Alexei Navalny in prison, 2021 (Photo: www.instagram.com/navalny)
The 20-year-old ban on regional-level political parties, put in place when President Vladimir Putin came to power in 2001, actually turned Russian regions into political “clones” of one another (Region.Expert, September 3). Today, local civil communities in Russia’s 85 federative subjects (this includes the illegally occupied Republic of Crimea and Federal City of Sevastopol belonging to Ukraine) can try to express their interests only through federal-level parties; but these attempts are often unsuccessful because each of these parties is controlled from Moscow and pursues a centralizing policy.
Nevertheless, regionalism sometimes “sprouts” even in those parties whose opposition to the Kremlin is highly doubtful. The most illustrative example was the mass protests of 2020 in Khabarovsk (in the Russian Far East). Demonstrations erupted following the arrest of the freely elected governor from the Liberal Democratic Party of Russia (LDPR), local native Sergei Furgal, who defeated Putin’s United Russia party appointee. Protesters took to the streets carrying flags of Khabarovsk Krai—an unprecedented sight in today’s Russia.
Since then, however, the Kremlin apparently learned lessons from that incident. Anton Furgal, the son of the former governor, tried to run for the State Duma elections this year. Yet despite enjoying support from the local population, the electoral commission did not allow him to register, under several dubious pretexts, including the “incorrect filling of signature lists” (Sibir.Realii, August 13).
Some regional branches of federal parties differ significantly from their Moscow leadership. An illustrative example is the head of the Communist Party of the Russian Federation (CPRF) in the Komi Republic, Oleg Mikhailov, who two years ago said that Moscow was pursuing a “colonial policy” toward the regions (Region.Expert, January 14, 2019). Mikhailov was one of the leading members of the protest movement against the construction of a giant landfill in the Russian High North to receive Moscow’s surplus garbage. The Moscow leadership of the CPRF notably did not support him in those protests at that time, since it adheres to an imperial-centralist ideology. However, today, he heads the local list of the CPRF in the elections to the State Duma. Probably, Gennady Zyuganov and other central leaders of the CPRF understand that without the help of notable activists like Mikhailov, the Communists might lose all popularity in the region.
As for the opposition movement of Alexei Navalny, it is presently largely defeated: he himself is in prison, and his regional headquarters have been declared “extremist organizations,” making it impossible for them to participate in the elections. Even those politicians who were not members of Navalny’s movement, but simply participated in rallies for his release, are blocked from the elections. This happened, for instance, in Novgorod Oblast (7×7-journal.ru, August 28).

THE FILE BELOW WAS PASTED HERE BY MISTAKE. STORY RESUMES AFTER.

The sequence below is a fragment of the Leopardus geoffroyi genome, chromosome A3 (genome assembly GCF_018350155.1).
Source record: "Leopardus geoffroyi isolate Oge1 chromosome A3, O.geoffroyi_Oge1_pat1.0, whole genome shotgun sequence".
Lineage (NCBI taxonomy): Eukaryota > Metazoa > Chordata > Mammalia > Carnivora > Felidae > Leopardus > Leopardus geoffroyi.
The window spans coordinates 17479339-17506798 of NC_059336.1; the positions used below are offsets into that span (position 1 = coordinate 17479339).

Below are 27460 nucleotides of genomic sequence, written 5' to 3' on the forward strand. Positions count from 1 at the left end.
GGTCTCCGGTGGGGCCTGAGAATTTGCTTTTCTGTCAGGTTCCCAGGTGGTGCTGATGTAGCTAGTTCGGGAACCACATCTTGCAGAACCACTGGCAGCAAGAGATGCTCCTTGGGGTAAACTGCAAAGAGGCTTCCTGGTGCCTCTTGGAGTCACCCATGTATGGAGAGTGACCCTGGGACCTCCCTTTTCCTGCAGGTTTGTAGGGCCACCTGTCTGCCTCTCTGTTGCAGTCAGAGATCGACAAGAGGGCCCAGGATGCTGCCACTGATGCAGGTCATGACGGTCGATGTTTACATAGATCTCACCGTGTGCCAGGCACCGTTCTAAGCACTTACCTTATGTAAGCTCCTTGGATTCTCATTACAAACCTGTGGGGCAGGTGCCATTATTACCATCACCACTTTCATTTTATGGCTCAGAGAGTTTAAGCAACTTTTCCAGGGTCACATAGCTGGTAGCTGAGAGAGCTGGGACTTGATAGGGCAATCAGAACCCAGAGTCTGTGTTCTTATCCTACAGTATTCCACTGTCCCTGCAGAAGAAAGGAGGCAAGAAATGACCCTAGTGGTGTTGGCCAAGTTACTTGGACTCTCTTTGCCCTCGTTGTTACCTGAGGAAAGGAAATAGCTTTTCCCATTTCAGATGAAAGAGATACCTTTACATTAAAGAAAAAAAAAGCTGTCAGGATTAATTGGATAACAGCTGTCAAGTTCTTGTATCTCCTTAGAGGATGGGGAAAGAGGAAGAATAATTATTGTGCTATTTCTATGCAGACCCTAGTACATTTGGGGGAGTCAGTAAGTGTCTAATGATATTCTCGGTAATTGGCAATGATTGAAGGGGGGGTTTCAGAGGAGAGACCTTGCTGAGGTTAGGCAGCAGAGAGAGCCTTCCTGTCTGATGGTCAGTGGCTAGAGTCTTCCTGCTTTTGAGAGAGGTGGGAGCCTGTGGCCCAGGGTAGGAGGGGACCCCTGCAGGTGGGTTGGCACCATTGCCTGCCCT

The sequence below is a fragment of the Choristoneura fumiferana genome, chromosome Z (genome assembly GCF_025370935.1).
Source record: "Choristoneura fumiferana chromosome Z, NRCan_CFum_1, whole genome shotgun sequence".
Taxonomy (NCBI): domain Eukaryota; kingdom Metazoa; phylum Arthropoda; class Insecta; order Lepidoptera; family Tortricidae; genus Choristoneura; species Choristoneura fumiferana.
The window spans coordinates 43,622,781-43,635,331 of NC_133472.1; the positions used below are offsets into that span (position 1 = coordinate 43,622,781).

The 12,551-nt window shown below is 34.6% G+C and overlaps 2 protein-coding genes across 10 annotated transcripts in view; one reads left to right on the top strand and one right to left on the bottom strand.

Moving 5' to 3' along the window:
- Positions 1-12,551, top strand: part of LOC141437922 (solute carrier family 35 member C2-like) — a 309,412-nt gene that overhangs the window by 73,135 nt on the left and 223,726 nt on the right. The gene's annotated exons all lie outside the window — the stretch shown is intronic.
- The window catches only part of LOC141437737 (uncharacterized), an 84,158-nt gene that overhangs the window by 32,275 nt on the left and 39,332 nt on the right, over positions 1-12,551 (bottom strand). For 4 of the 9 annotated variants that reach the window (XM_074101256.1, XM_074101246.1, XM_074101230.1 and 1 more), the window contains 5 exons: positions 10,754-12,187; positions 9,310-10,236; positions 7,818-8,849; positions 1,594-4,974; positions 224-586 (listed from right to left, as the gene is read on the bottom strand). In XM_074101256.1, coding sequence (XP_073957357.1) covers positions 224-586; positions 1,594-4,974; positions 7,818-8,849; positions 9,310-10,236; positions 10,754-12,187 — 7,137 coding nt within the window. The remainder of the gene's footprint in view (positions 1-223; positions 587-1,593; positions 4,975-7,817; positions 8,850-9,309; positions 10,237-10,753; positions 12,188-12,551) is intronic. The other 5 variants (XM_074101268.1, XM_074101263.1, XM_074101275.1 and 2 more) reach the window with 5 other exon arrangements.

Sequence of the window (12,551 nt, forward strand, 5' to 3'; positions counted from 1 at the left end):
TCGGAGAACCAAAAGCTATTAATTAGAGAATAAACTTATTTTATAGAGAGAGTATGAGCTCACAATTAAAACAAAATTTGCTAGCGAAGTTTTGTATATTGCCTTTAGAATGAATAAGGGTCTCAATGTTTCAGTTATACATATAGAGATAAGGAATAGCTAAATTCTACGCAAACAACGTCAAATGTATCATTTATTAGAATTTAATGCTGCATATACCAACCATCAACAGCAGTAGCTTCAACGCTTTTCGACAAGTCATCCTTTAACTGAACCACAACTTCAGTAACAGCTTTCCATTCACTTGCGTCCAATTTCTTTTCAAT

In neighboring Pskov Oblast, the prominent politician Lev Shlosberg was also removed from the elections, both to the State Duma and to the Pskov regional parliament, and for the same reason: “for supporting Navalny.” Such an accusation seems farcical—Schlosberg is a member of the Yabloko party and, thus, a political opponent of Navalny’s movement (Svoboda.org, August 26).
But perhaps the greatest absurdity was the authorities’ demand that YouTube block the recording of the pre-election debates, where one of the participants openly demanded the release of Alexei Navalny. YouTube obeyed this requirement, fearing that it might become banned from the territory of Russia. Thus, even the mention of Navalny’s name was barred in the Russian information space (Svoboda.org, September 7).
This demand for freedom for Navalny was expressed by the leader of the Russian Party of Freedom and Justice (PFJ), Maxim Shevchenko. This new faction sometimes makes liberal statements to boost its popularity, but it remains quite safe from coming under threat of removal from the elections, since its platform is actually quite close to that of the ruling United Russia. In August, in the capital of the Republic of Tatarstan, Kazan, Shevchenko participated in a roundtable on the topic of federalism. His party is trying to win over public figures in the non-Russian republics to its side, but the PFJ’s particular interpretation of federalism effectively excludes any treaty relations between the regions. Shevchenko states that the main principle of the federation is a ban on withdrawal from it (Business-gazeta.ru, August 30).
In early 2021, a group of politicians and public figures from various regions tried to register the Federative Party, which declared in favor of the principles of inter-regional treaties and of political decentralization in Russia (Svoboda.org, May 7). They hoped to take part in the Duma elections. However, their party was not allowed to register, and its leader, a deputy from Lipetsk, Oleg Khomutinnikov, was forced to leave Russia under threat of criminal prosecution.
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